In the county, the population was spread out with 28.70% under the age of 18, 7.40% from 18 to 24, 37.90% from 25 to 44, 20.70% from 45 to 64, and 5.30% who were 65 years of age or older. The median age was 33 years. For every 100 females there were 99.80 males. For every 100 females age 18 and over, there were 97.80 males.

The median income for a household in the county was $70,835, and the median income for a family was $81,856 (these figures had risen to $77,671 and $91,881 respectively as of a 2007 estimate).[4] Males had a median income of $57,392 versus $36,604 for females. The per capita income for the county was $33,345. About 3.30% of families and 4.90% of the population were below the poverty line, including 5.10% of those under age 18 and 7.10% of those age 65 or over. Based on median household income, as of 2006, Collin County is the second richest county in Texas after Fort Bend, and is considered one of the wealthiest counties in the United States.

However, Collin - like other Texas counties - has one of the nation's highest property tax rates. In 2007, it was #21 for property taxes as percentage of the homes value on owner occupied housing.[5] It also ranked ranked in the Top 100 for amount of property taxes paid and for percentage of taxes of income. Part of this is due to the Robin Hood plan school financing system in Texas.[6]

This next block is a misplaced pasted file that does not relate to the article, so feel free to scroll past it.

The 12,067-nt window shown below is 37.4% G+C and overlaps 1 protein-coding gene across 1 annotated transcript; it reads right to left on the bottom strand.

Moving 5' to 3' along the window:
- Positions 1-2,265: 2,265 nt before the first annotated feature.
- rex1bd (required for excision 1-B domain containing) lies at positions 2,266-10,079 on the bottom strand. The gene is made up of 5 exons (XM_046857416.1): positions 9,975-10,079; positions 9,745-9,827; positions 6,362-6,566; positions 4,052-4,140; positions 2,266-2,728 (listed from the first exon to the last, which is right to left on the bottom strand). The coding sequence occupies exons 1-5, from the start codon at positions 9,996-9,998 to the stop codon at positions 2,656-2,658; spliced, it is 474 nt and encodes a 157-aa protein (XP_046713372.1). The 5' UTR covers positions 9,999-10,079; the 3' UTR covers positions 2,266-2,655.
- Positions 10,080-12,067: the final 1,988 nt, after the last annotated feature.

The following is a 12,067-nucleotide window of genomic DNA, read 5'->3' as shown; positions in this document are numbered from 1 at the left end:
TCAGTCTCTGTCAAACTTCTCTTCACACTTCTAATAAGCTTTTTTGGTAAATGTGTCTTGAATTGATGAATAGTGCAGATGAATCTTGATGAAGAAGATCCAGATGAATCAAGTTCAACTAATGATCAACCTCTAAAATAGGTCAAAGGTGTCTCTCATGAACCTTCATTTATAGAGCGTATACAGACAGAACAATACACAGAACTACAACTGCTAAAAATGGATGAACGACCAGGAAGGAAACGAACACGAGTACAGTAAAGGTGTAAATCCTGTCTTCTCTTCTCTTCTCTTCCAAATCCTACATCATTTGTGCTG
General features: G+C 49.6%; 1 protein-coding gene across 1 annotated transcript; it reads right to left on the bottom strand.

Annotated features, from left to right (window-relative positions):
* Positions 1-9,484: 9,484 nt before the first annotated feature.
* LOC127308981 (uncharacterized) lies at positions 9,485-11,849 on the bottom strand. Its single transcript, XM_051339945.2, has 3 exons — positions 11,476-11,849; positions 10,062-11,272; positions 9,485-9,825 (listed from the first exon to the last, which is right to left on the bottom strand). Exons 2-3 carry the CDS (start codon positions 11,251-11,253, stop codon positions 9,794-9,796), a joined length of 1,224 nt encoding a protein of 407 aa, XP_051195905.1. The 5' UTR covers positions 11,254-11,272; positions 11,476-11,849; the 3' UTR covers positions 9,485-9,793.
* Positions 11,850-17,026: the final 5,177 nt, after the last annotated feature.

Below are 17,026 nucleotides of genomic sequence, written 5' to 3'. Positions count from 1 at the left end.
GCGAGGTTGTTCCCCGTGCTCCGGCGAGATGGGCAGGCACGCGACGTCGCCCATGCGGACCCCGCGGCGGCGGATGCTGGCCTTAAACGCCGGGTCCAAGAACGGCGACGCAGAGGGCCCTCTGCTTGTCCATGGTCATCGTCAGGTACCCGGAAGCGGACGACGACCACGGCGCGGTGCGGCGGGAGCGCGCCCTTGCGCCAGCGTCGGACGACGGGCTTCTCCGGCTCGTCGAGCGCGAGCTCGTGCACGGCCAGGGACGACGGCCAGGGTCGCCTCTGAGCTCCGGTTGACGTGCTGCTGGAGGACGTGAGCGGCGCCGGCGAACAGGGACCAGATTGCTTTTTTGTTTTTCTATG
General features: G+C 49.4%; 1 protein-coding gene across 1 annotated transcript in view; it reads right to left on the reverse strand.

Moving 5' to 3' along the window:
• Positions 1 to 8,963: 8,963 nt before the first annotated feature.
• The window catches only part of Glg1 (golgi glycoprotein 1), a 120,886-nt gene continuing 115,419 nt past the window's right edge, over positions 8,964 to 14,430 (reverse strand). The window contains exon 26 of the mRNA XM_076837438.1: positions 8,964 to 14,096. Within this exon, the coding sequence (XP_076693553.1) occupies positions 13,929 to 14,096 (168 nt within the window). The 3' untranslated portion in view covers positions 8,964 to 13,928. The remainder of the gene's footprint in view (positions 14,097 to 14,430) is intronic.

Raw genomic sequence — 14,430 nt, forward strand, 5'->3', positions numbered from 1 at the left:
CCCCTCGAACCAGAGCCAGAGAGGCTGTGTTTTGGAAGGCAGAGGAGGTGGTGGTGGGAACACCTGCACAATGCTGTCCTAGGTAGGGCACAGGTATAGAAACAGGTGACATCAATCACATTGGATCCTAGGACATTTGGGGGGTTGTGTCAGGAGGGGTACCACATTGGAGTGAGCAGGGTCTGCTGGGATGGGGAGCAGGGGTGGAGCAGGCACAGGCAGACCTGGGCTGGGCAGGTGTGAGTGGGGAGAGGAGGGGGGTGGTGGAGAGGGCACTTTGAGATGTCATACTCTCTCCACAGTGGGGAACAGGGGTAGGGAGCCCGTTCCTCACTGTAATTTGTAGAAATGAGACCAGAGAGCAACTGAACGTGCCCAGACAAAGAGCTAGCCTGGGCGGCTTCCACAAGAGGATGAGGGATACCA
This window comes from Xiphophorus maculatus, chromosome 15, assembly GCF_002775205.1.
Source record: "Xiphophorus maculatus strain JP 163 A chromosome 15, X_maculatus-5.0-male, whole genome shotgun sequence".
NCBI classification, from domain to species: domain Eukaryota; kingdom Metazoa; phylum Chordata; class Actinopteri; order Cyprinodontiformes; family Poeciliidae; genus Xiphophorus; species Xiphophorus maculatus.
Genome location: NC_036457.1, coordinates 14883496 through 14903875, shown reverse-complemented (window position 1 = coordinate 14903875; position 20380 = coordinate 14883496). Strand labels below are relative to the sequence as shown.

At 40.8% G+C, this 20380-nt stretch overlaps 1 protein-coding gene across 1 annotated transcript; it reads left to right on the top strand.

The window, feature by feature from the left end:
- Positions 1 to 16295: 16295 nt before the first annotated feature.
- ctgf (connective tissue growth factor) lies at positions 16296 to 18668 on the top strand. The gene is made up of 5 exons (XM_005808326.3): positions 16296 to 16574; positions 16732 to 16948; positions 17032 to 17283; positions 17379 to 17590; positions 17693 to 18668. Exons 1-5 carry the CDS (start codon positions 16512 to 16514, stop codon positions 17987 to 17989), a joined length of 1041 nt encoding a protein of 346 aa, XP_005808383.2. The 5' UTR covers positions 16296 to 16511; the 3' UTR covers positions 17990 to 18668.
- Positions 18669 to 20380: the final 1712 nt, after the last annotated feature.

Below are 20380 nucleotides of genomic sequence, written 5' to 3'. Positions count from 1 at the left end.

Politics

Presidential Election Results
Year GOP DEM Others
2008 62.2% 184,897 36.7% 109,047 1.2% 3,513
2004 71.2% 174,435 28.1% 68,935 0.7% 1,784
2000 73.1% 128,179 24.4% 42,884 2.7% 4,357
1996 63.0% 83,750 28.5% 37,854 8.5% 11,321
1992 47.0% 60,514 19.0% 24,508 34.0% 43,811
1988 74.3% 67,776 25.1% 22,934 0.6% 520
1984 81.6% 61,095 18.2% 13,604 0.2% 139
1980 67.9% 36,559 28.2% 15,187 3.9% 2,115
1976 60.0% 21,608 39.0% 14,039 1.0% 353
1972 78.0% 17,667 21.1% 4,783 0.8% 187
1968 39.9% 6,494 36.4% 5,918 23.7% 3,850
1964 29.8% 3,341 70.0% 7,833 0.2% 19
1960 42.2% 3,865 57.1% 5,229 0.7% 64

Collin County is a Republican stronghold in presidential and congressional elections. The last Democrat to win the county was Lyndon Johnson in 1964. As the northern Dallas suburbs spilled into Collin County in the late 1960s and early 1970s its politics immediately swung to the Republican Party.

In the House of Representatives, the southwestern part of Collin County is represented in Texas's 3rd congressional district and the rest of the county is represented in the Texas's 4th congressional district. Both districts are held by Republicans, the 3rd by Sam Johnson, and the 4th by Ralph Hall, who only recently switched to the Republican Party.

Cities and towns

City extends into one adjacent county.
†† City extends into two or more adjacent counties.

Education

The following school districts lie entirely within Collin County:

while only parts of the following districts lie within the county:

Colleges and Universities

The Central Campus of Collin College [7] which opened in January 1986 is located in McKinney. Dallas Baptist University [8] also has an extension site in Frisco, DBU Frisco.

Lakes

Parks

Collin County Parks and Open Spaces

  • Bratonia Park
  • Myers Park
  • Parkhill Prairie
  • Sister Grove Park
  • Trinity Trail

See also

References

External links

Coordinates: 33°11′N 96°35′W / 33.18°N 96.58°W / 33.18; -96.58